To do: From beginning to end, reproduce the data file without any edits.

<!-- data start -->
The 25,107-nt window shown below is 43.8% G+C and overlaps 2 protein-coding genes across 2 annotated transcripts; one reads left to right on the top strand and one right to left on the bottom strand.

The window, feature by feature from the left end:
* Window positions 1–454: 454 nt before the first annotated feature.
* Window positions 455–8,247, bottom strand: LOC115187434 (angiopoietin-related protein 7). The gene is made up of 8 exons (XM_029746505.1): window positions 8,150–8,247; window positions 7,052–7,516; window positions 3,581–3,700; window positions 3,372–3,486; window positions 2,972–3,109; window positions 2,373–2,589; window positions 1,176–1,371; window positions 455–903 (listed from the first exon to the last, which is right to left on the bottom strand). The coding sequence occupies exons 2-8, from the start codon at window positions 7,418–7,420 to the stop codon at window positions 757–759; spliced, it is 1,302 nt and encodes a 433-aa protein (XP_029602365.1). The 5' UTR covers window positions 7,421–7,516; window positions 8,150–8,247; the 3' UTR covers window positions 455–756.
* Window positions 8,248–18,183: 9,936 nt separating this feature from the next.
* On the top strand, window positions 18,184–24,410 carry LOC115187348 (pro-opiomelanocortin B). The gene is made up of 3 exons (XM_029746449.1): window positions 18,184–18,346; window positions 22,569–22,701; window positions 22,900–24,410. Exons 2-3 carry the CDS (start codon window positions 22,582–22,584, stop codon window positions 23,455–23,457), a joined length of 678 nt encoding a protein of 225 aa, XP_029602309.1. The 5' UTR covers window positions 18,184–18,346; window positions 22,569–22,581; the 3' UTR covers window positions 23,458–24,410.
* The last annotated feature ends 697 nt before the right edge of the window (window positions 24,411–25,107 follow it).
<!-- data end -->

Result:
The 25,107-nt window shown below is 43.8% G+C and overlaps 2 protein-coding genes across 2 annotated transcripts; one reads left to right on the top strand and one right to left on the bottom strand.

The window, feature by feature from the left end:
* Window positions 1–454: 454 nt before the first annotated feature.
* Window positions 455–8,247, bottom strand: LOC115187434 (angiopoietin-related protein 7). The gene is made up of 8 exons (XM_029746505.1): window positions 8,150–8,247; window positions 7,052–7,516; window positions 3,581–3,700; window positions 3,372–3,486; window positions 2,972–3,109; window positions 2,373–2,589; window positions 1,176–1,371; window positions 455–903 (listed from the first exon to the last, which is right to left on the bottom strand). The coding sequence occupies exons 2-8, from the start codon at window positions 7,418–7,420 to the stop codon at window positions 757–759; spliced, it is 1,302 nt and encodes a 433-aa protein (XP_029602365.1). The 5' UTR covers window positions 7,421–7,516; window positions 8,150–8,247; the 3' UTR covers window positions 455–756.
* Window positions 8,248–18,183: 9,936 nt separating this feature from the next.
* On the top strand, window positions 18,184–24,410 carry LOC115187348 (pro-opiomelanocortin B). The gene is made up of 3 exons (XM_029746449.1): window positions 18,184–18,346; window positions 22,569–22,701; window positions 22,900–24,410. Exons 2-3 carry the CDS (start codon window positions 22,582–22,584, stop codon window positions 23,455–23,457), a joined length of 678 nt encoding a protein of 225 aa, XP_029602309.1. The 5' UTR covers window positions 18,184–18,346; window positions 22,569–22,581; the 3' UTR covers window positions 23,458–24,410.
* The last annotated feature ends 697 nt before the right edge of the window (window positions 24,411–25,107 follow it).